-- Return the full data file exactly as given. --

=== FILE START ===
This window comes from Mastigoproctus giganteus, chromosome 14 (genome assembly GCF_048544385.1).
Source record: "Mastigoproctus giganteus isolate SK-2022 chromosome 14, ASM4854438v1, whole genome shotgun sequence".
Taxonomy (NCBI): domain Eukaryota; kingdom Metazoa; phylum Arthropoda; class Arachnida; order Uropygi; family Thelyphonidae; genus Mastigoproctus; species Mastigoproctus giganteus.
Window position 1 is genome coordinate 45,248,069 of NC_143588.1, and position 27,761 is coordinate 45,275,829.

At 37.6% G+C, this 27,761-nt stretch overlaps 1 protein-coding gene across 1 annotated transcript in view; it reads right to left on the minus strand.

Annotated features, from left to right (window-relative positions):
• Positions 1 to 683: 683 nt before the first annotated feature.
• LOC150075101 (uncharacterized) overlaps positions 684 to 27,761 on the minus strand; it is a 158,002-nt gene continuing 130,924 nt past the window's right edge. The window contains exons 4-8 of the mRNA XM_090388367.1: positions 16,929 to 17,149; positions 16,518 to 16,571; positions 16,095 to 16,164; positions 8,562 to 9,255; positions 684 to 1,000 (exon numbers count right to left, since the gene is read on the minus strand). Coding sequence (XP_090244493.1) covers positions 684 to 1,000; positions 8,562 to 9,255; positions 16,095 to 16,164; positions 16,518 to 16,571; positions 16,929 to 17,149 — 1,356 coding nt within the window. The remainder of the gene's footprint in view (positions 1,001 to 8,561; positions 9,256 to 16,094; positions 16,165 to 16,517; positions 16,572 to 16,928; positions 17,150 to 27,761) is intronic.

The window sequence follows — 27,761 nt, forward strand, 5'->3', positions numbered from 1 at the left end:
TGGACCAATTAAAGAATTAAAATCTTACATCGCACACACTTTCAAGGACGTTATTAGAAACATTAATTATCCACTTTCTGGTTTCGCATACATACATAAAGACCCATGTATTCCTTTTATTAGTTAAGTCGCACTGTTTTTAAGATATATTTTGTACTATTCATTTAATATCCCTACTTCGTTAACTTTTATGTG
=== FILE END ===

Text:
This window comes from Mastigoproctus giganteus, chromosome 14 (genome assembly GCF_048544385.1).
Source record: "Mastigoproctus giganteus isolate SK-2022 chromosome 14, ASM4854438v1, whole genome shotgun sequence".
Taxonomy (NCBI): domain Eukaryota; kingdom Metazoa; phylum Arthropoda; class Arachnida; order Uropygi; family Thelyphonidae; genus Mastigoproctus; species Mastigoproctus giganteus.
Window position 1 is genome coordinate 45,248,069 of NC_143588.1, and position 27,761 is coordinate 45,275,829.

At 37.6% G+C, this 27,761-nt stretch overlaps 1 protein-coding gene across 1 annotated transcript in view; it reads right to left on the minus strand.

Annotated features, from left to right (window-relative positions):
• Positions 1 to 683: 683 nt before the first annotated feature.
• LOC150075101 (uncharacterized) overlaps positions 684 to 27,761 on the minus strand; it is a 158,002-nt gene continuing 130,924 nt past the window's right edge. The window contains exons 4-8 of the mRNA XM_090388367.1: positions 16,929 to 17,149; positions 16,518 to 16,571; positions 16,095 to 16,164; positions 8,562 to 9,255; positions 684 to 1,000 (exon numbers count right to left, since the gene is read on the minus strand). Coding sequence (XP_090244493.1) covers positions 684 to 1,000; positions 8,562 to 9,255; positions 16,095 to 16,164; positions 16,518 to 16,571; positions 16,929 to 17,149 — 1,356 coding nt within the window. The remainder of the gene's footprint in view (positions 1,001 to 8,561; positions 9,256 to 16,094; positions 16,165 to 16,517; positions 16,572 to 16,928; positions 17,150 to 27,761) is intronic.

The window sequence follows — 27,761 nt, forward strand, 5'->3', positions numbered from 1 at the left end:
TGGACCAATTAAAGAATTAAAATCTTACATCGCACACACTTTCAAGGACGTTATTAGAAACATTAATTATCCACTTTCTGGTTTCGCATACATACATAAAGACCCATGTATTCCTTTTATTAGTTAAGTCGCACTGTTTTTAAGATATATTTTGTACTATTCATTTAATATCCCTACTTCGTTAACTTTTATGTG